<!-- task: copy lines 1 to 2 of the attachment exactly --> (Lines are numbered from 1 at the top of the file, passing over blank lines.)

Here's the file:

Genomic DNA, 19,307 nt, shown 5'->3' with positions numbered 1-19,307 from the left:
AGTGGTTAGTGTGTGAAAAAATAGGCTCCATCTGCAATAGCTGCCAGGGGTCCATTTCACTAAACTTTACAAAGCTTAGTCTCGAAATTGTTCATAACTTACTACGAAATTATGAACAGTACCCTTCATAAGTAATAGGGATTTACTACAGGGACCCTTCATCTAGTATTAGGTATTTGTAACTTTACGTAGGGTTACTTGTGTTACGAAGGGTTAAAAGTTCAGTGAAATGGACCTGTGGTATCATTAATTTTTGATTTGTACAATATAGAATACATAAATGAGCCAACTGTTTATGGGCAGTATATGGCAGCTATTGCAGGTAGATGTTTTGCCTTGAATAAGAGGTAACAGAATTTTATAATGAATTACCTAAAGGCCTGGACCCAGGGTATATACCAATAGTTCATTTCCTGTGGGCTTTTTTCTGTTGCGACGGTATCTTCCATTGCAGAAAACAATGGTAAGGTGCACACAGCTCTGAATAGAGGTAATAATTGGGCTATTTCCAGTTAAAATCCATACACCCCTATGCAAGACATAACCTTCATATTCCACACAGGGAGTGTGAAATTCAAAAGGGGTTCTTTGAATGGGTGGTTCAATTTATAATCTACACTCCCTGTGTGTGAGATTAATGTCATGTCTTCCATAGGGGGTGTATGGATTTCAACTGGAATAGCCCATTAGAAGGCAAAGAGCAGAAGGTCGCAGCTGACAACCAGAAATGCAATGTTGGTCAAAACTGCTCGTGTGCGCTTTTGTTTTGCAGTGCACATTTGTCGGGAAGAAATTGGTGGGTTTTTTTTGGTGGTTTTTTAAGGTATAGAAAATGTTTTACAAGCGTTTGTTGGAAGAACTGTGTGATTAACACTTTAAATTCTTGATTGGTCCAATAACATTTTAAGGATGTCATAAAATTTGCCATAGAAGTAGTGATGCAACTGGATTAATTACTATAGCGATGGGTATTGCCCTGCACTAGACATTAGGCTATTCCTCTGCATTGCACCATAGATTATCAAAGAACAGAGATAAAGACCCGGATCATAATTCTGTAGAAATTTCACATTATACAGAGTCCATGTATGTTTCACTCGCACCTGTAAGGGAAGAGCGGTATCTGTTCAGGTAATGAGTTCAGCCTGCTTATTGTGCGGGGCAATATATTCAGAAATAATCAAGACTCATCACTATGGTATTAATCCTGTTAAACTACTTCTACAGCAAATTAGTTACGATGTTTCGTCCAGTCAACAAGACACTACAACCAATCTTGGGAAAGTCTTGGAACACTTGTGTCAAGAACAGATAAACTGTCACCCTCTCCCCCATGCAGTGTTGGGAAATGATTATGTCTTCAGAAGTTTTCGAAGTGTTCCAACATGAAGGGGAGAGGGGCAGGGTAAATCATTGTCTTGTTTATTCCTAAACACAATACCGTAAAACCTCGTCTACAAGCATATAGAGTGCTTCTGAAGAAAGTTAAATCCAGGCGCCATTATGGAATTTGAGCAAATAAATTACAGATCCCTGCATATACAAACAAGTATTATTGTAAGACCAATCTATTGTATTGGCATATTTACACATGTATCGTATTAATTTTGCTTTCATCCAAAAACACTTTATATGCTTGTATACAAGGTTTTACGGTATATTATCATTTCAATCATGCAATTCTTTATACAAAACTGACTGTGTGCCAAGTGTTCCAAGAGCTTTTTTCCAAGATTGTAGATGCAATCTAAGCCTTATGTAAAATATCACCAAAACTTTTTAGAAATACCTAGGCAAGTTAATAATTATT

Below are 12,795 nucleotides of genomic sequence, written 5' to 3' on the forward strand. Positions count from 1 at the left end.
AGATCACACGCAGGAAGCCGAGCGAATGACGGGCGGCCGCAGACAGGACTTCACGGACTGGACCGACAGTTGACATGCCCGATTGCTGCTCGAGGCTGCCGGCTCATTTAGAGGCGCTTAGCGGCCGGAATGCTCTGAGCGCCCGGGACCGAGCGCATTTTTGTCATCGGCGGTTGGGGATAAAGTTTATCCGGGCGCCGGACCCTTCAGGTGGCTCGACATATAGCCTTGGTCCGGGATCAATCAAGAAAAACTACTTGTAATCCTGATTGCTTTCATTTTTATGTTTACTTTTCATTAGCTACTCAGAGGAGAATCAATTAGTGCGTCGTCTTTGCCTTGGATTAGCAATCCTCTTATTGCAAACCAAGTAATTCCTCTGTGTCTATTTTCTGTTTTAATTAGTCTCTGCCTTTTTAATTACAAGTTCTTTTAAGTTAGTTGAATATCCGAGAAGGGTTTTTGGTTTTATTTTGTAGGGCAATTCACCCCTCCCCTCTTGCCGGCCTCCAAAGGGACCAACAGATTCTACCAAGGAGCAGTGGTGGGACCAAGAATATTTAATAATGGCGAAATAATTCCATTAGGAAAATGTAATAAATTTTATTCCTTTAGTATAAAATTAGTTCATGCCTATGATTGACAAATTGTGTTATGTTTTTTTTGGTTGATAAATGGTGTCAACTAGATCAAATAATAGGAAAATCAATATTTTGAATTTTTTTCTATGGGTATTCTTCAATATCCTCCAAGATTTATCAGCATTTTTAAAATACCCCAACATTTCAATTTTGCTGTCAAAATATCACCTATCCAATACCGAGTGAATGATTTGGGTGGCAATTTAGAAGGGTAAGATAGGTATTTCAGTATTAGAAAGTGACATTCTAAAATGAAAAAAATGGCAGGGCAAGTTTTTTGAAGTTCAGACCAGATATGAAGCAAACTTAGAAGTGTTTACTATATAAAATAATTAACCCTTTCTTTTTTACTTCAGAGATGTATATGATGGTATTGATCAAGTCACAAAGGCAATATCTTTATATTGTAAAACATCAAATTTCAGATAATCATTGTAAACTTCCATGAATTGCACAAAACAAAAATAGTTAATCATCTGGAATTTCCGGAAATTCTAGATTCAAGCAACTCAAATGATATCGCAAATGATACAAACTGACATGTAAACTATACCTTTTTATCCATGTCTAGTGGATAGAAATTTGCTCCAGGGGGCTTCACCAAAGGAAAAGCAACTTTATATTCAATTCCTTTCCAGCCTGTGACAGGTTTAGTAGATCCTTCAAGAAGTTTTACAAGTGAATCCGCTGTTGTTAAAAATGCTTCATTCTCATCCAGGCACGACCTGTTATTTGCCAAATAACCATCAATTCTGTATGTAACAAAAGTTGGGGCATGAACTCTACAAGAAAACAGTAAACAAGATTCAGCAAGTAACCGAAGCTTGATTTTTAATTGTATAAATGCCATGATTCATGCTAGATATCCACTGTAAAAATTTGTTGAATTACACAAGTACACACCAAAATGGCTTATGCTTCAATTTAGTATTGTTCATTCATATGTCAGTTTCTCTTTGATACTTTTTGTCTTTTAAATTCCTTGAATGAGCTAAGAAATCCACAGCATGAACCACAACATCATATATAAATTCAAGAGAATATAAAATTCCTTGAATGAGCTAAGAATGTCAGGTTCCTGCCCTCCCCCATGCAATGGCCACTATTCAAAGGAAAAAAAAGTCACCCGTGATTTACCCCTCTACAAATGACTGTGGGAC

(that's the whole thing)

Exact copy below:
Genomic DNA, 19,307 nt, shown 5'->3' with positions numbered 1-19,307 from the left:
AGTGGTTAGTGTGTGAAAAAATAGGCTCCATCTGCAATAGCTGCCAGGGGTCCATTTCACTAAACTTTACAAAGCTTAGTCTCGAAATTGTTCATAACTTACTACGAAATTATGAACAGTACCCTTCATAAGTAATAGGGATTTACTACAGGGACCCTTCATCTAGTATTAGGTATTTGTAACTTTACGTAGGGTTACTTGTGTTACGAAGGGTTAAAAGTTCAGTGAAATGGACCTGTGGTATCATTAATTTTTGATTTGTACAATATAGAATACATAAATGAGCCAACTGTTTATGGGCAGTATATGGCAGCTATTGCAGGTAGATGTTTTGCCTTGAATAAGAGGTAACAGAATTTTATAATGAATTACCTAAAGGCCTGGACCCAGGGTATATACCAATAGTTCATTTCCTGTGGGCTTTTTTCTGTTGCGACGGTATCTTCCATTGCAGAAAACAATGGTAAGGTGCACACAGCTCTGAATAGAGGTAATAATTGGGCTATTTCCAGTTAAAATCCATACACCCCTATGCAAGACATAACCTTCATATTCCACACAGGGAGTGTGAAATTCAAAAGGGGTTCTTTGAATGGGTGGTTCAATTTATAATCTACACTCCCTGTGTGTGAGATTAATGTCATGTCTTCCATAGGGGGTGTATGGATTTCAACTGGAATAGCCCATTAGAAGGCAAAGAGCAGAAGGTCGCAGCTGACAACCAGAAATGCAATGTTGGTCAAAACTGCTCGTGTGCGCTTTTGTTTTGCAGTGCACATTTGTCGGGAAGAAATTGGTGGGTTTTTTTTGGTGGTTTTTTAAGGTATAGAAAATGTTTTACAAGCGTTTGTTGGAAGAACTGTGTGATTAACACTTTAAATTCTTGATTGGTCCAATAACATTTTAAGGATGTCATAAAATTTGCCATAGAAGTAGTGATGCAACTGGATTAATTACTATAGCGATGGGTATTGCCCTGCACTAGACATTAGGCTATTCCTCTGCATTGCACCATAGATTATCAAAGAACAGAGATAAAGACCCGGATCATAATTCTGTAGAAATTTCACATTATACAGAGTCCATGTATGTTTCACTCGCACCTGTAAGGGAAGAGCGGTATCTGTTCAGGTAATGAGTTCAGCCTGCTTATTGTGCGGGGCAATATATTCAGAAATAATCAAGACTCATCACTATGGTATTAATCCTGTTAAACTACTTCTACAGCAAATTAGTTACGATGTTTCGTCCAGTCAACAAGACACTACAACCAATCTTGGGAAAGTCTTGGAACACTTGTGTCAAGAACAGATAAACTGTCACCCTCTCCCCCATGCAGTGTTGGGAAATGATTATGTCTTCAGAAGTTTTCGAAGTGTTCCAACATGAAGGGGAGAGGGGCAGGGTAAATCATTGTCTTGTTTATTCCTAAACACAATACCGTAAAACCTCGTCTACAAGCATATAGAGTGCTTCTGAAGAAAGTTAAATCCAGGCGCCATTATGGAATTTGAGCAAATAAATTACAGATCCCTGCATATACAAACAAGTATTATTGTAAGACCAATCTATTGTATTGGCATATTTACACATGTATCGTATTAATTTTGCTTTCATCCAAAAACACTTTATATGCTTGTATACAAGGTTTTACGGTATATTATCATTTCAATCATGCAATTCTTTATACAAAACTGACTGTGTGCCAAGTGTTCCAAGAGCTTTTTTCCAAGATTGTAGATGCAATCTAAGCCTTATGTAAAATATCACCAAAACTTTTTAGAAATACCTAGGCAAGTTAATAATTATT